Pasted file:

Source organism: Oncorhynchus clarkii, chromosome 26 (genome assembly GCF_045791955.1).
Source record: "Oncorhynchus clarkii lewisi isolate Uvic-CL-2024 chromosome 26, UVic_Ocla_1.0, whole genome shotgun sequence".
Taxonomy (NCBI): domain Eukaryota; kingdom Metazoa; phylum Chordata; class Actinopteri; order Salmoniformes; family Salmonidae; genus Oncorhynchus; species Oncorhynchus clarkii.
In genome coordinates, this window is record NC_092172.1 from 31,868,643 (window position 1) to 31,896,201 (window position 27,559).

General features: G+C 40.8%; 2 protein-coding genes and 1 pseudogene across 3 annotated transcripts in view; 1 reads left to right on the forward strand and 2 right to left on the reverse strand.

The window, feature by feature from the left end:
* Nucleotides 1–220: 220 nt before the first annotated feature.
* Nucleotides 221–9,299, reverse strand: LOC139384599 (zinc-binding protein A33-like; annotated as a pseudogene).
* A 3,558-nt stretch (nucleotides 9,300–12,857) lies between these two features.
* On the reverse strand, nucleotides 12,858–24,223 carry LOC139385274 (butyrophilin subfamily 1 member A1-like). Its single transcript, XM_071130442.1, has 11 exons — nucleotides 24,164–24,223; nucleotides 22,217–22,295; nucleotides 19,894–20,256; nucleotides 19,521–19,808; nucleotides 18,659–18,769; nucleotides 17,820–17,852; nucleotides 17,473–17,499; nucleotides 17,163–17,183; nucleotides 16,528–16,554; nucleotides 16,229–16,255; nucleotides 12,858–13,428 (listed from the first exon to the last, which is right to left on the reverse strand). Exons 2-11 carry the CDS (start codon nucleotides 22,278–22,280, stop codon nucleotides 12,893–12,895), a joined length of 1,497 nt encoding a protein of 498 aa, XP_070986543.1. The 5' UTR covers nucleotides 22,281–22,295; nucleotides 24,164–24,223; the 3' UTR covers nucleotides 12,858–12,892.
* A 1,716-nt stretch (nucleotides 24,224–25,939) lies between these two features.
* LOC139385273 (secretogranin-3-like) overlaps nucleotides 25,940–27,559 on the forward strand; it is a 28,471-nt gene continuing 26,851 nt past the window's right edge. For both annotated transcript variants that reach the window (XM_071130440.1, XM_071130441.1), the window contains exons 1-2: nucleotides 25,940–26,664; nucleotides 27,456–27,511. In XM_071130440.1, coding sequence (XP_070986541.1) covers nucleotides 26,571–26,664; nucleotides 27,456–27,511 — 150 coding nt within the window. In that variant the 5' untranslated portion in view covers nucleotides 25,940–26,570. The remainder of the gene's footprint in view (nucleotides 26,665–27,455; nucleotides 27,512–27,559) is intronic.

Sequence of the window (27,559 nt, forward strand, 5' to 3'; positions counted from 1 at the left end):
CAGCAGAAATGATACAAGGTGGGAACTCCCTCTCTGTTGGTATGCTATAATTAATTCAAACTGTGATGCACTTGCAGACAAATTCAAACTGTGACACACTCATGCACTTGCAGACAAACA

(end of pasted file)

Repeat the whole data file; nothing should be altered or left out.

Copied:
Source organism: Oncorhynchus clarkii, chromosome 26 (genome assembly GCF_045791955.1).
Source record: "Oncorhynchus clarkii lewisi isolate Uvic-CL-2024 chromosome 26, UVic_Ocla_1.0, whole genome shotgun sequence".
Taxonomy (NCBI): domain Eukaryota; kingdom Metazoa; phylum Chordata; class Actinopteri; order Salmoniformes; family Salmonidae; genus Oncorhynchus; species Oncorhynchus clarkii.
In genome coordinates, this window is record NC_092172.1 from 31,868,643 (window position 1) to 31,896,201 (window position 27,559).

General features: G+C 40.8%; 2 protein-coding genes and 1 pseudogene across 3 annotated transcripts in view; 1 reads left to right on the forward strand and 2 right to left on the reverse strand.

The window, feature by feature from the left end:
* Nucleotides 1–220: 220 nt before the first annotated feature.
* Nucleotides 221–9,299, reverse strand: LOC139384599 (zinc-binding protein A33-like; annotated as a pseudogene).
* A 3,558-nt stretch (nucleotides 9,300–12,857) lies between these two features.
* On the reverse strand, nucleotides 12,858–24,223 carry LOC139385274 (butyrophilin subfamily 1 member A1-like). Its single transcript, XM_071130442.1, has 11 exons — nucleotides 24,164–24,223; nucleotides 22,217–22,295; nucleotides 19,894–20,256; nucleotides 19,521–19,808; nucleotides 18,659–18,769; nucleotides 17,820–17,852; nucleotides 17,473–17,499; nucleotides 17,163–17,183; nucleotides 16,528–16,554; nucleotides 16,229–16,255; nucleotides 12,858–13,428 (listed from the first exon to the last, which is right to left on the reverse strand). Exons 2-11 carry the CDS (start codon nucleotides 22,278–22,280, stop codon nucleotides 12,893–12,895), a joined length of 1,497 nt encoding a protein of 498 aa, XP_070986543.1. The 5' UTR covers nucleotides 22,281–22,295; nucleotides 24,164–24,223; the 3' UTR covers nucleotides 12,858–12,892.
* A 1,716-nt stretch (nucleotides 24,224–25,939) lies between these two features.
* LOC139385273 (secretogranin-3-like) overlaps nucleotides 25,940–27,559 on the forward strand; it is a 28,471-nt gene continuing 26,851 nt past the window's right edge. For both annotated transcript variants that reach the window (XM_071130440.1, XM_071130441.1), the window contains exons 1-2: nucleotides 25,940–26,664; nucleotides 27,456–27,511. In XM_071130440.1, coding sequence (XP_070986541.1) covers nucleotides 26,571–26,664; nucleotides 27,456–27,511 — 150 coding nt within the window. In that variant the 5' untranslated portion in view covers nucleotides 25,940–26,570. The remainder of the gene's footprint in view (nucleotides 26,665–27,455; nucleotides 27,512–27,559) is intronic.

Sequence of the window (27,559 nt, forward strand, 5' to 3'; positions counted from 1 at the left end):
CAGCAGAAATGATACAAGGTGGGAACTCCCTCTCTGTTGGTATGCTATAATTAATTCAAACTGTGATGCACTTGCAGACAAATTCAAACTGTGACACACTCATGCACTTGCAGACAAACA